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GRAND AND HUMBLE

Page history last edited by RichiesPicks 10 years, 9 months ago

20 December 2005 GRAND & HUMBLE by Brent Hartinger, Harper Tempest, January 2006, ISBN: 0-06-056727-9; Libr. ISBN: 0-06-056728-7

 

"Two roads diverged in a wood, and I--

I took the one less travelled by,

and that has made all the difference."

--Robert Frost

 

GRAND & HUMBLE is the intriguing and surprising tale told in alternating points of view about two young men who attend Roosevelt High School. Both are struggling to survive intense and chronic episodes of internal psychological distress.

 

Harlan Chesterton is a leader and star swimmer at the school. His father is "United States Senator Lawrence M. Chesterton, Very Big Cheese." His power-wielding mother demands that Harlan regularly contribute to his father's image-building efforts by attending an endless series of local functions and photo-ops.

 

"The fact is, it wasn't just the characters in The Scarlet Letter who had two faces. Lately, Harlan did too. One face was calm, cool, and collected, always steady, always in control--one of the load-bearing social supports that kept Roosevelt High School from collapsing. That face had been elected student body president by the largest margin in school history.

"But the other face of Harlan Chesterton? Not so confident--in fact, downright fearful. And moody. And easily distracted.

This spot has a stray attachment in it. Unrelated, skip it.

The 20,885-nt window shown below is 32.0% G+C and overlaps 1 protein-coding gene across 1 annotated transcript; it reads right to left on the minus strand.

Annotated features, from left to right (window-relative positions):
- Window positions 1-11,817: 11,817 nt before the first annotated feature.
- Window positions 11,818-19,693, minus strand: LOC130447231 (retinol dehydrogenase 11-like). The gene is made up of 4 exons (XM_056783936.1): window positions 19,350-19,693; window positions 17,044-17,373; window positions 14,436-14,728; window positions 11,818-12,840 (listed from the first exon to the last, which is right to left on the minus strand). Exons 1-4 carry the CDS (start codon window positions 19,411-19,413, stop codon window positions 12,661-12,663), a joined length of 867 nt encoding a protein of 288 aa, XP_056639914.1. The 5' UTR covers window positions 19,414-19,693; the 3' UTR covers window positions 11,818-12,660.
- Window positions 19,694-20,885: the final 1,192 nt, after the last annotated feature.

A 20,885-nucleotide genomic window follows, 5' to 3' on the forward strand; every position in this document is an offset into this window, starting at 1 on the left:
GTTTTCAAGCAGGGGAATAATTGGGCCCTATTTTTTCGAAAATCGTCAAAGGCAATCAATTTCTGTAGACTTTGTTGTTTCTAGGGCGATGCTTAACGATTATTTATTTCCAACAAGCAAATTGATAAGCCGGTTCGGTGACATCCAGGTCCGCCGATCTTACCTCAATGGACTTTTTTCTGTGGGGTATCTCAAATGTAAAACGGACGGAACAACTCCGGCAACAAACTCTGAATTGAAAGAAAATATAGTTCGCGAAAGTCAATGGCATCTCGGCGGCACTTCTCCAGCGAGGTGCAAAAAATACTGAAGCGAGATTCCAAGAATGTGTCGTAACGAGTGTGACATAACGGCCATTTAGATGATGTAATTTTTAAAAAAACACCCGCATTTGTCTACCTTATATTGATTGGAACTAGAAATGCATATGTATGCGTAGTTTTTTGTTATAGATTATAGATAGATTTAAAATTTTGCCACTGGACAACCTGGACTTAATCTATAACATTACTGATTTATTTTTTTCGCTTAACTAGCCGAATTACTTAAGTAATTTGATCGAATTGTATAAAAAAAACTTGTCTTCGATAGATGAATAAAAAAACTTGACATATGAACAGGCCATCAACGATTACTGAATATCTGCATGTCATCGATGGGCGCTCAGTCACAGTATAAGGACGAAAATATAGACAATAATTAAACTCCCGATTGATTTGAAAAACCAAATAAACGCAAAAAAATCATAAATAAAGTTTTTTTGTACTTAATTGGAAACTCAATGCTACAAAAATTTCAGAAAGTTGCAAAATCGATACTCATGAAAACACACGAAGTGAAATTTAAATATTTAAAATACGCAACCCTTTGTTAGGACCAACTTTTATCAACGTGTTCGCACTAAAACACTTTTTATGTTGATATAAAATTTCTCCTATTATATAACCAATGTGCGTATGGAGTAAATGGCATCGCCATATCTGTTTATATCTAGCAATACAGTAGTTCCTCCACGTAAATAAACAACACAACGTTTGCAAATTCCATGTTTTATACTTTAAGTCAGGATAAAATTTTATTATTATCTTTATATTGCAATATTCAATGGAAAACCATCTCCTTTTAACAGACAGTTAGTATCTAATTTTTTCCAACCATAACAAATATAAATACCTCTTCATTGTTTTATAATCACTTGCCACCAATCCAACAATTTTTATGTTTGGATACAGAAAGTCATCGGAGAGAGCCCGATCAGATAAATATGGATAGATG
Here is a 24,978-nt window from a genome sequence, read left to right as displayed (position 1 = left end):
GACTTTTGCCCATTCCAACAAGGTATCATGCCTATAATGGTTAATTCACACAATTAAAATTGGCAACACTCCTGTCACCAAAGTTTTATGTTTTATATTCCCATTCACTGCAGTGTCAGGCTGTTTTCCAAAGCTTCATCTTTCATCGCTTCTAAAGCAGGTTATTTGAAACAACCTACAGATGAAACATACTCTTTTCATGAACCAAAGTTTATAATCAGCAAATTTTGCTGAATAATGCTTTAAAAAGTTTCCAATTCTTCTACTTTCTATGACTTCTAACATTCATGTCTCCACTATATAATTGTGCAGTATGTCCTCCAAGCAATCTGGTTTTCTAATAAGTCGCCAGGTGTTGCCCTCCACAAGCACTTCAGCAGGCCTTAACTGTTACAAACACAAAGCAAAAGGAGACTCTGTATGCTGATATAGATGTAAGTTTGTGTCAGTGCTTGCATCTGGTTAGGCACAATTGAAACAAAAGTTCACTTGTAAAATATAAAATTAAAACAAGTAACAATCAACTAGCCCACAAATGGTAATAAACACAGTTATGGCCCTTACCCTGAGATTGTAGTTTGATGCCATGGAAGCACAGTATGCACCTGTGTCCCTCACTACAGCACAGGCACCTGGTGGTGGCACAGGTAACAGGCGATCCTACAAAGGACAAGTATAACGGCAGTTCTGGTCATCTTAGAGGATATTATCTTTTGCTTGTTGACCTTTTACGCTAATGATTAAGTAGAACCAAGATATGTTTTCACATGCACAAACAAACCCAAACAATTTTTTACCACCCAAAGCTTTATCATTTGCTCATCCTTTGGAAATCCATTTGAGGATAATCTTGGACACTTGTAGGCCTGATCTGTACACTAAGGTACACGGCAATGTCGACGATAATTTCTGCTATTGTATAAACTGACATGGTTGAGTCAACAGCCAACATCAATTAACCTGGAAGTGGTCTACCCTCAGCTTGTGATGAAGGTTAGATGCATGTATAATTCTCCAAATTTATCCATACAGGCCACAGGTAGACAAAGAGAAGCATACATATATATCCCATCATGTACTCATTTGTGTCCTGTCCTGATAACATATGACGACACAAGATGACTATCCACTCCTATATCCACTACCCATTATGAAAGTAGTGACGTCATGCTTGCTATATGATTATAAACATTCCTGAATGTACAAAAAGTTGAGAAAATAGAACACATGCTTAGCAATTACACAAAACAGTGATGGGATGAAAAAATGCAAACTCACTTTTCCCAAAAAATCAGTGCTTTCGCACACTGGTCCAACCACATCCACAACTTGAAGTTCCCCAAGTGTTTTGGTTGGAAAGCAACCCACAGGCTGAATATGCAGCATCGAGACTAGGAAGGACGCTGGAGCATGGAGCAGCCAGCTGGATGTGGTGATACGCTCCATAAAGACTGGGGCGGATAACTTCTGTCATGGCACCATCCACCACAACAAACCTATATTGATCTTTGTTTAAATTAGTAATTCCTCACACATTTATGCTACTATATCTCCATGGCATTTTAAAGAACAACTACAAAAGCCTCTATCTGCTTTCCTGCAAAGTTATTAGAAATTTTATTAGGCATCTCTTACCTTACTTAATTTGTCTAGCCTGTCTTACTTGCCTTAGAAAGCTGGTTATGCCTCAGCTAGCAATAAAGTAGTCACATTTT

"There was a reason, of course. For the past few weeks, Harlan had been having these occasional premonitions of disaster--visions of what seemed to be the future, usually death. At least they'd started out as occasional. Now he was having them two or more times a day."

 

Meanwhile, self-proclaimed geek Manny Tucker regularly gets to watch Harlan's perfectly-blond girlfriend, Amber, perform onstage from the darkness of the school theater's control booth where Manny reigns as lighting designer and master of the light board. But Manny has also been struggling to hold it together.

 

"He wished he'd never told [his best friend] about the nightmares. He'd been having them for weeks now. It hadn't been every night at first, but it was now. It was bad enough that he had to dream them; he didn't want to also have to talk about them."

 

Why have these two very different Roosevelt High School students--strangers to each other--been stricken with their debilitating psychological conditions? As Harlan and Manny travel toward their inevitable intersection, it seems that of the things they seem to share in common, the one that keeps surfacing is each one's respective connection to the crossroads downtown where Grand & Humble meet.

 

Richie Partington

http://richiespicks.com

BudNotBuddy@aol.com

 

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